Sprint is releasing a new phone (wishfully called “UpStage”) that gives direct-to-phone downloads for $0.99. While everybody is quick to compare it to the iPhone, the first thing I thought of was the retarded Zune Phone rumor. Why? Because it is yet another flawed “me too” attempt that brings nothing new to the table (that consumers want — a key point). Wireless downloading does not suddenly make this phone “a significant challenge to the iPod maker!” How many times is the average phone owner going to buy and download a song? Five times a day? Five times a week? Five times a month? Seriously, the benefit of this feature is so insanely marginal, it baffles my mind that this company presses this as its “break through” feature. I don’t even know why it makes news. Fire your publicist and marketing team!
Aside from the bad Internet navigation UI (if it can even do that), it has two features that will keep it from ever taking over the market:
- DRM that’s not Fair Play and likely not compatible with your computer.
- Priced to compete as a commodity item.
Let’s break this down.
DRM that is not Fair Play is already suicidal, but on a phone, it’s double-doom. Nobody will buy music on a phone that will only play on your phone. Maybe the Sprint execs forgot that iTunes music plays on your computer, phone, iTV, and iPod? This would make these songs quite possibly the worst deal in digital music downloads (OK, that’s not true – ring tones are worse).
Commodity price comes with the commodity image: your product is what poor people buy if they want a half-decent phone. So while this phone might garner as much market share as the Chocolate or whatever other crappy already-existing “media” phones, it will never stand out. The only thing this phone has going for it is the “buy our DRM-songs over the air waves for $0.99!!!” Rip off. People will despise the idea of buying music at one online store (say, iTunes?) and then have to buy it again on the “Sprint store.”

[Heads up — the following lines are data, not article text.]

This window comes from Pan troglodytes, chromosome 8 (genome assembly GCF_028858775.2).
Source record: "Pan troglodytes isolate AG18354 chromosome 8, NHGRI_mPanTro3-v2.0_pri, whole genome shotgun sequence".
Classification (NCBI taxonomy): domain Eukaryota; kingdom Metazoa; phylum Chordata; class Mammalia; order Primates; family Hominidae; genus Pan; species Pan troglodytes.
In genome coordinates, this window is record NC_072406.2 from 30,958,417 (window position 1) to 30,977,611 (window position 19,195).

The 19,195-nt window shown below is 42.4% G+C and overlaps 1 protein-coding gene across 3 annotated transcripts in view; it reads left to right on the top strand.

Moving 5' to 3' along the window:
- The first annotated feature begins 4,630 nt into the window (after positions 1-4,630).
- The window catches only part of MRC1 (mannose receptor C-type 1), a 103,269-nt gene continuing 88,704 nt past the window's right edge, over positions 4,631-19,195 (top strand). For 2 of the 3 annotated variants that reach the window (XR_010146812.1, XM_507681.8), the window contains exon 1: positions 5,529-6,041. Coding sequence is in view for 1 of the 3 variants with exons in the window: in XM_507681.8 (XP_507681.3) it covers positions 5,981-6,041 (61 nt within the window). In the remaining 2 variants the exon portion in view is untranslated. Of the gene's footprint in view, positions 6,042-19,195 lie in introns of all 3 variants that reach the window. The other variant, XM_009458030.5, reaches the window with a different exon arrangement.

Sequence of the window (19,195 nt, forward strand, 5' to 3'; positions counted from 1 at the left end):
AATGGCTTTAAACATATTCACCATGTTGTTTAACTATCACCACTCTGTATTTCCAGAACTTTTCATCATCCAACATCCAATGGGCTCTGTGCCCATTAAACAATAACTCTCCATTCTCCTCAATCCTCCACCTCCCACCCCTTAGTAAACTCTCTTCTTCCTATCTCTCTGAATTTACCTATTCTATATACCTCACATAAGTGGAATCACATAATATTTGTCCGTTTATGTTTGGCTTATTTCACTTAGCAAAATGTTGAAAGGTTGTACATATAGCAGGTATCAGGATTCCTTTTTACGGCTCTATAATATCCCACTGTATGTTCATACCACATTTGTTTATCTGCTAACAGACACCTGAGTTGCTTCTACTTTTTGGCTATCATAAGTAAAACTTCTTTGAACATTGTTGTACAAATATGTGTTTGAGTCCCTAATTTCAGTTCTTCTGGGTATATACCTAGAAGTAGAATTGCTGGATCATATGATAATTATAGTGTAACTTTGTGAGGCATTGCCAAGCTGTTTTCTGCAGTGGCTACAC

Microsoft could make an entry here with their dumb Zune Phone. But if you haven’t already figured it out with my repeated bashing, this would be a monumentally moronic move on Microsoft’s part. They have significant share of the mobile phone market now; why waste it? Entering the market with their own branded phone would instantly turn all their partners into competitors – thereby killing any friendly deal making. Oh, and let’s not forget it would destroy their Zune market share since nobody would buy a Zune for $250 when they can get a Internet capable, Internet-Squirting Zune Phone for $200.
If Microsoft enters the mobile phone market chasing Apple, it would be karmic stupidity that rivals Sony when it got over-eager chasing Microsoft in the console market.
The phones best positioned to compete with the iPhone are not these entry level toys! Look to the $600+ market and you’ll see a slew of excellent premium phones. Stop comparing Fords to the BMWs and then call them competitors: nobody who buys a pick-up truck is in the market for an M5 and vice versa.
By the way, does this phone accept regular headphone jacks instead of those $14 proprietary ones? If it doesn’t, then I rest my case.